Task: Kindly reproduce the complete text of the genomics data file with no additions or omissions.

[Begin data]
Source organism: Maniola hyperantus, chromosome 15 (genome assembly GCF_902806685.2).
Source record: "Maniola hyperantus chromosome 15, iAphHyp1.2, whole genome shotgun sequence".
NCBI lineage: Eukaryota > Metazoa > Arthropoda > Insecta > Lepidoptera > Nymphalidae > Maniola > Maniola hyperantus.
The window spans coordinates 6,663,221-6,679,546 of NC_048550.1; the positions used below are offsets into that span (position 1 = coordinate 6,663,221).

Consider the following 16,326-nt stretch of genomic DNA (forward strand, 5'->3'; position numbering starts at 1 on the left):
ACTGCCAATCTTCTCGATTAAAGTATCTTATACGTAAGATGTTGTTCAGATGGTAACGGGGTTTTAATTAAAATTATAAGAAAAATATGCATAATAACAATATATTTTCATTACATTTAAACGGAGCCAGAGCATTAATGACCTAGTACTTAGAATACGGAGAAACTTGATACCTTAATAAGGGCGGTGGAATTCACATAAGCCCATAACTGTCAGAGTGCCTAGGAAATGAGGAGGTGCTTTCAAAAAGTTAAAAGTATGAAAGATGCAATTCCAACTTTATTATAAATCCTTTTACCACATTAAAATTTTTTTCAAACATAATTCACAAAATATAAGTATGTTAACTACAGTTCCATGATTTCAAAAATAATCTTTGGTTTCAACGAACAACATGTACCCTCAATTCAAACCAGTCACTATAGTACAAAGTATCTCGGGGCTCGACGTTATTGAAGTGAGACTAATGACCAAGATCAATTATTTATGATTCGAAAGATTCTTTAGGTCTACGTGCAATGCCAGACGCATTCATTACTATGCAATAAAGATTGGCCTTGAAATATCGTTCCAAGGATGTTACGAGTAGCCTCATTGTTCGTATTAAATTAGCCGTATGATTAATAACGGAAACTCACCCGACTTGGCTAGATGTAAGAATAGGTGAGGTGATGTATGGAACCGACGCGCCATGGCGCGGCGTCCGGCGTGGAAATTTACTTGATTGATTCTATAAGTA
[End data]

Source organism: Maniola hyperantus, chromosome 15 (genome assembly GCF_902806685.2).
Source record: "Maniola hyperantus chromosome 15, iAphHyp1.2, whole genome shotgun sequence".
NCBI lineage: Eukaryota > Metazoa > Arthropoda > Insecta > Lepidoptera > Nymphalidae > Maniola > Maniola hyperantus.
The window spans coordinates 6,663,221-6,679,546 of NC_048550.1; the positions used below are offsets into that span (position 1 = coordinate 6,663,221).

Consider the following 16,326-nt stretch of genomic DNA (forward strand, 5'->3'; position numbering starts at 1 on the left):
ACTGCCAATCTTCTCGATTAAAGTATCTTATACGTAAGATGTTGTTCAGATGGTAACGGGGTTTTAATTAAAATTATAAGAAAAATATGCATAATAACAATATATTTTCATTACATTTAAACGGAGCCAGAGCATTAATGACCTAGTACTTAGAATACGGAGAAACTTGATACCTTAATAAGGGCGGTGGAATTCACATAAGCCCATAACTGTCAGAGTGCCTAGGAAATGAGGAGGTGCTTTCAAAAAGTTAAAAGTATGAAAGATGCAATTCCAACTTTATTATAAATCCTTTTACCACATTAAAATTTTTTTCAAACATAATTCACAAAATATAAGTATGTTAACTACAGTTCCATGATTTCAAAAATAATCTTTGGTTTCAACGAACAACATGTACCCTCAATTCAAACCAGTCACTATAGTACAAAGTATCTCGGGGCTCGACGTTATTGAAGTGAGACTAATGACCAAGATCAATTATTTATGATTCGAAAGATTCTTTAGGTCTACGTGCAATGCCAGACGCATTCATTACTATGCAATAAAGATTGGCCTTGAAATATCGTTCCAAGGATGTTACGAGTAGCCTCATTGTTCGTATTAAATTAGCCGTATGATTAATAACGGAAACTCACCCGACTTGGCTAGATGTAAGAATAGGTGAGGTGATGTATGGAACCGACGCGCCATGGCGCGGCGTCCGGCGTGGAAATTTACTTGATTGATTCTATAAGTA